Archive for Denzel Washington

A One-Way Ticket to Pakulaville

Posted in FILM, literature, Politics, Television with tags , , , , , , , , , , , , , , on December 4, 2018 by dcairns

THE PELICAN BRIEF (1993), Alan J. Pakula’s second-last film isn’t interesting in itself. It shows its director revisiting the past glories of ALL THE PRESIDENT’S MEN, with Washington locations, crusading reporters, underground car parks, conspiracies. It’s very glossy and well shot and cut, but John Grisham’s book, at least as adapted by screenwriter Pakula, is diffuse and ineffectual. Splitting the action between Julia Roberts and Denzel Washington’s characters for the first half undercuts any forward thrust, and we keep cutting away to other characters on top of that. The movie also begins way too soon, with the assassination of two supreme court judges… it then has to tread water for half an hour before the assassination of another character who’s actually a character, as well as being someone connected to one of our protagonists.

The comparisons to ATPM just show up how unexciting the thriller became in the nineties (I don’t think it’s recovered, either). Here’s a movie where we know exactly who will be alive at the end, who will be dead, and who will be disgraced (Robert Culp, I’m looking at you). You don’t know that for a second in ALL THE PRESIDENT’S MEN, even though it’s a true story and you literally know how it turns out. It feels full of uncertainty and possibility.It’s nice that Pakula was still working at this stage, but unfortunately the cinema of the era didn’t tend to allow the interesting choices that enlivened his ’70s work (THE PARALLAX VIEW would surely have been impossible), so he was walled in by artificial genre and commercial constraints. I’m looking at my cat right now, who is lying very happily in a shoe box that’s much too small for him. Cats like confined spaces. Artists, not so much.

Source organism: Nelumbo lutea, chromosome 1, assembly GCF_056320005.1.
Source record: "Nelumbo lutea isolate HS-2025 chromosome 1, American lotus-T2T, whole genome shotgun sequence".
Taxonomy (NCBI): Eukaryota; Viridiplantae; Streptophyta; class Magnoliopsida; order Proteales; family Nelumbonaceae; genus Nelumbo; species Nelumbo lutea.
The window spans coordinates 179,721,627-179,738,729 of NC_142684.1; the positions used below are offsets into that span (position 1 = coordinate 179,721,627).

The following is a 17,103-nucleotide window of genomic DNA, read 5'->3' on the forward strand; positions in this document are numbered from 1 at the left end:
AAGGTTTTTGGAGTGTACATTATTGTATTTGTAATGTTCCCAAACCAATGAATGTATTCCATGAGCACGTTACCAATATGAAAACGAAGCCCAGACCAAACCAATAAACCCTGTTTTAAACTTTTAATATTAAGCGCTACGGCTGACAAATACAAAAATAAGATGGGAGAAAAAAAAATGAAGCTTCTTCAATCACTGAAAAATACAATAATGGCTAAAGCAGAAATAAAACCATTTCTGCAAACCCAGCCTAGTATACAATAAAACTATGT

The plot gets underway with Supreme Court justices being murdered. President Culp doesn’t really want to the truth to come out (Culp is culpable) and tells his intelligence men to lay off — the scene with the most contemporary relevance. Law student Julia Roberts cracks the case with a bit of research (in fact, all she finds is a possible motive). She’s sleeping with her professor (Sam Shepherd) — and this is quite normal and OK in the world of this film — so she tells him, he tells a friend in DC, and is promptly assassinated. Julia goes on the run and has to enlist crusading reporter Denzel Washington to help.